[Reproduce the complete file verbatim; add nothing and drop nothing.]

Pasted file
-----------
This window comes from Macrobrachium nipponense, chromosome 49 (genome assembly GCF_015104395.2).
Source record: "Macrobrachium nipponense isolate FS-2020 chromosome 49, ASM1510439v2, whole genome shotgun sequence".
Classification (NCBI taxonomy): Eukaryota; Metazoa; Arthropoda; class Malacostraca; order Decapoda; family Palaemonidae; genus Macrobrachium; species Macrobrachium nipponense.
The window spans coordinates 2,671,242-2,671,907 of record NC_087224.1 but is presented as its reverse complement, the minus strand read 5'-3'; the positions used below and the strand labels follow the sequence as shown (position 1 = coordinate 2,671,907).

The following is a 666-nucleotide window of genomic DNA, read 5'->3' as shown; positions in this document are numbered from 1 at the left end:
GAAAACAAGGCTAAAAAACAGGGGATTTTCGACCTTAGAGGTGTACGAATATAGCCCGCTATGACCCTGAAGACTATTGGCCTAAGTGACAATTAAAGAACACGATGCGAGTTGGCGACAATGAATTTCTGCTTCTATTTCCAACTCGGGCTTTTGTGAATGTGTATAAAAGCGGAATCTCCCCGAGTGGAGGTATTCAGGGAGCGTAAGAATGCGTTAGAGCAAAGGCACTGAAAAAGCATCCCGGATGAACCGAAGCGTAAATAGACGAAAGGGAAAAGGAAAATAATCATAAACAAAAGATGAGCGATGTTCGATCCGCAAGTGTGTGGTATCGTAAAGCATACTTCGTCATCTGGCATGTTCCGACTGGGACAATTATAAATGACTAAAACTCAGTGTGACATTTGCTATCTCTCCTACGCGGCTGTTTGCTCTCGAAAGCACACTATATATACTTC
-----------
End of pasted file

This window comes from Macrobrachium nipponense, chromosome 49 (genome assembly GCF_015104395.2).
Source record: "Macrobrachium nipponense isolate FS-2020 chromosome 49, ASM1510439v2, whole genome shotgun sequence".
Classification (NCBI taxonomy): Eukaryota; Metazoa; Arthropoda; class Malacostraca; order Decapoda; family Palaemonidae; genus Macrobrachium; species Macrobrachium nipponense.
The window spans coordinates 2,671,242-2,671,907 of record NC_087224.1 but is presented as its reverse complement, the minus strand read 5'-3'; the positions used below and the strand labels follow the sequence as shown (position 1 = coordinate 2,671,907).

The following is a 666-nucleotide window of genomic DNA, read 5'->3' as shown; positions in this document are numbered from 1 at the left end:
GAAAACAAGGCTAAAAAACAGGGGATTTTCGACCTTAGAGGTGTACGAATATAGCCCGCTATGACCCTGAAGACTATTGGCCTAAGTGACAATTAAAGAACACGATGCGAGTTGGCGACAATGAATTTCTGCTTCTATTTCCAACTCGGGCTTTTGTGAATGTGTATAAAAGCGGAATCTCCCCGAGTGGAGGTATTCAGGGAGCGTAAGAATGCGTTAGAGCAAAGGCACTGAAAAAGCATCCCGGATGAACCGAAGCGTAAATAGACGAAAGGGAAAAGGAAAATAATCATAAACAAAAGATGAGCGATGTTCGATCCGCAAGTGTGTGGTATCGTAAAGCATACTTCGTCATCTGGCATGTTCCGACTGGGACAATTATAAATGACTAAAACTCAGTGTGACATTTGCTATCTCTCCTACGCGGCTGTTTGCTCTCGAAAGCACACTATATATACTTC